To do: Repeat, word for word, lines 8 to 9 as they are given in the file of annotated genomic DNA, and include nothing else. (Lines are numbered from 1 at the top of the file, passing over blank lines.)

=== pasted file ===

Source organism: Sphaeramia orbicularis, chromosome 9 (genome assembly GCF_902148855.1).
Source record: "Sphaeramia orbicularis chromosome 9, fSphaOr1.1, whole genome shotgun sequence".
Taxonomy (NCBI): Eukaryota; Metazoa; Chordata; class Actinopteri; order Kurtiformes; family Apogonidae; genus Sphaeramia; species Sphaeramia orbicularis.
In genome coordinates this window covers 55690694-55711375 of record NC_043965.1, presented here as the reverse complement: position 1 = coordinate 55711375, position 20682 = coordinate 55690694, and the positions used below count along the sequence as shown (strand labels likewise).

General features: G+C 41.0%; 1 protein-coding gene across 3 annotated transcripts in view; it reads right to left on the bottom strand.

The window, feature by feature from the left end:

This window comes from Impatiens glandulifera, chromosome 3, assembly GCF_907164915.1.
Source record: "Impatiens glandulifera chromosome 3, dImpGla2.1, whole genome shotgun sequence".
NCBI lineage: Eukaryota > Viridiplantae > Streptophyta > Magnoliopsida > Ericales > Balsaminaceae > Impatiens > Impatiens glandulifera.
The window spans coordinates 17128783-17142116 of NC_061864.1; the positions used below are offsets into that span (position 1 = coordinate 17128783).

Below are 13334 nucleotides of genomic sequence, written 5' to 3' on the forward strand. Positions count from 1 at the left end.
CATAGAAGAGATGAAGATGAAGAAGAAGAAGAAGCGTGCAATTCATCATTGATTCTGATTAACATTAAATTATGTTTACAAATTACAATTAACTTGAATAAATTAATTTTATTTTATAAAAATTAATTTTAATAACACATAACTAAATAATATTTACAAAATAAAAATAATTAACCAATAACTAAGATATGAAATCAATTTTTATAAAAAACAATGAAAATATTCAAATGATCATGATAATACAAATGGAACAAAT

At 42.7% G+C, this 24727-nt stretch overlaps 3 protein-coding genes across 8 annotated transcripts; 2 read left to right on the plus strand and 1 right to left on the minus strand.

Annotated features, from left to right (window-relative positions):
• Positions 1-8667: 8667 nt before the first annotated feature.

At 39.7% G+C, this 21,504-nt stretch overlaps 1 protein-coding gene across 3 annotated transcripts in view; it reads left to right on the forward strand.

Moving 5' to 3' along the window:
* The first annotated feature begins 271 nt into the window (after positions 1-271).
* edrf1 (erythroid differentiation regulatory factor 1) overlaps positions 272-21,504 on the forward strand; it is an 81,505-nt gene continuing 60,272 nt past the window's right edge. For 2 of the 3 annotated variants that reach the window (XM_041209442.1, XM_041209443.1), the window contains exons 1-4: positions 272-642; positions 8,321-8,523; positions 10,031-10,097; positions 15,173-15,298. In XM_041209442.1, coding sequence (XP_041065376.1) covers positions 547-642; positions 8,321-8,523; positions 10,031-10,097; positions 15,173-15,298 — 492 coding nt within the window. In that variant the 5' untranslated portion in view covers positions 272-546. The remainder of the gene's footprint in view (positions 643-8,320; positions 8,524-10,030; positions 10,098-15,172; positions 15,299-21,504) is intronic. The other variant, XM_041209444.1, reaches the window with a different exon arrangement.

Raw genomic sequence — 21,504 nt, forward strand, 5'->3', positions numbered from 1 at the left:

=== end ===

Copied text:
Source record: "Impatiens glandulifera chromosome 3, dImpGla2.1, whole genome shotgun sequence".
NCBI lineage: Eukaryota > Viridiplantae > Streptophyta > Magnoliopsida > Ericales > Balsaminaceae > Impatiens > Impatiens glandulifera.